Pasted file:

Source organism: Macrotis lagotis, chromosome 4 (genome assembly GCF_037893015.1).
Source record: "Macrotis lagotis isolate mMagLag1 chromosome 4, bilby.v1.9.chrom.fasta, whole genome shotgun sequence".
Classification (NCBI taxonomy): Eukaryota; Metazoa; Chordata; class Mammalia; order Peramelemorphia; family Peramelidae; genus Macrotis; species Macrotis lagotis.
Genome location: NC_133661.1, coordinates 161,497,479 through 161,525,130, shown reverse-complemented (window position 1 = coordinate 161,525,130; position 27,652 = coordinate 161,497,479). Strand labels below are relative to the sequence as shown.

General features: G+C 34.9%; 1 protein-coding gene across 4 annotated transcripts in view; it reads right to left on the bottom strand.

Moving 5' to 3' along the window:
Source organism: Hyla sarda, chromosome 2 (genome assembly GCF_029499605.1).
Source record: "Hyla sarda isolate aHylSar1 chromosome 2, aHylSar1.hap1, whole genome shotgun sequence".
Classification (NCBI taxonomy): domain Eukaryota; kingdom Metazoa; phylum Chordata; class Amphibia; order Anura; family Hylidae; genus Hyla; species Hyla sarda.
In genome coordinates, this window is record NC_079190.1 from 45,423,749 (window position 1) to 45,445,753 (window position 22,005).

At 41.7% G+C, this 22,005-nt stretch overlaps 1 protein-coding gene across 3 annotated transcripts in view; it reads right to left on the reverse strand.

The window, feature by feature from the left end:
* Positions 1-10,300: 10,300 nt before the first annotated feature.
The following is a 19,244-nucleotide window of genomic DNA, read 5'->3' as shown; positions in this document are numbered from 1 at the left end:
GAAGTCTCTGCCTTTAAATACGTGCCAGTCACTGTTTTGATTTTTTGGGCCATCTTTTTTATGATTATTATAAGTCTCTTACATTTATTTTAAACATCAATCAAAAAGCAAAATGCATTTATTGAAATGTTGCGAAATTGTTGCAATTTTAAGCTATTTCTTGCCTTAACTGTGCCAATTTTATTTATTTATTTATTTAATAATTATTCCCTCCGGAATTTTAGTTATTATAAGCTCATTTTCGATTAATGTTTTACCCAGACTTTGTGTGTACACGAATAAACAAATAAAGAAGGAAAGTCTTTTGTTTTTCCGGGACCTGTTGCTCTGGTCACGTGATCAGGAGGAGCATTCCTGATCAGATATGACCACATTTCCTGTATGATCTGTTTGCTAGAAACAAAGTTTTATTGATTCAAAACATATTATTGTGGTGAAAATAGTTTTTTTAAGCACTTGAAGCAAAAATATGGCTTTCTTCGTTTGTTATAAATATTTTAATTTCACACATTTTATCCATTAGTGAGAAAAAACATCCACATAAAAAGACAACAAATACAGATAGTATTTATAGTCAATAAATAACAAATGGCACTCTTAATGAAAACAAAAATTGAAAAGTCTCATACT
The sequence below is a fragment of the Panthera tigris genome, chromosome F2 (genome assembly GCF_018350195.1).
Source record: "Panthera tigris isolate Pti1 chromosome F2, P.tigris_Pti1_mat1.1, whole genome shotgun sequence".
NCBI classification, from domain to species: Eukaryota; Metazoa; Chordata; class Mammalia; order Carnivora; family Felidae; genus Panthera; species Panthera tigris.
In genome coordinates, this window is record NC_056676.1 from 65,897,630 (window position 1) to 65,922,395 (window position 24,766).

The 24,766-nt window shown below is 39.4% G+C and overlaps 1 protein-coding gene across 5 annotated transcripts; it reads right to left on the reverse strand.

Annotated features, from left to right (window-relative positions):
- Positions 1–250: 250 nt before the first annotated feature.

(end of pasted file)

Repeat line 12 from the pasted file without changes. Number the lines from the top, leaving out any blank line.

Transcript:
The window, feature by feature from the left end: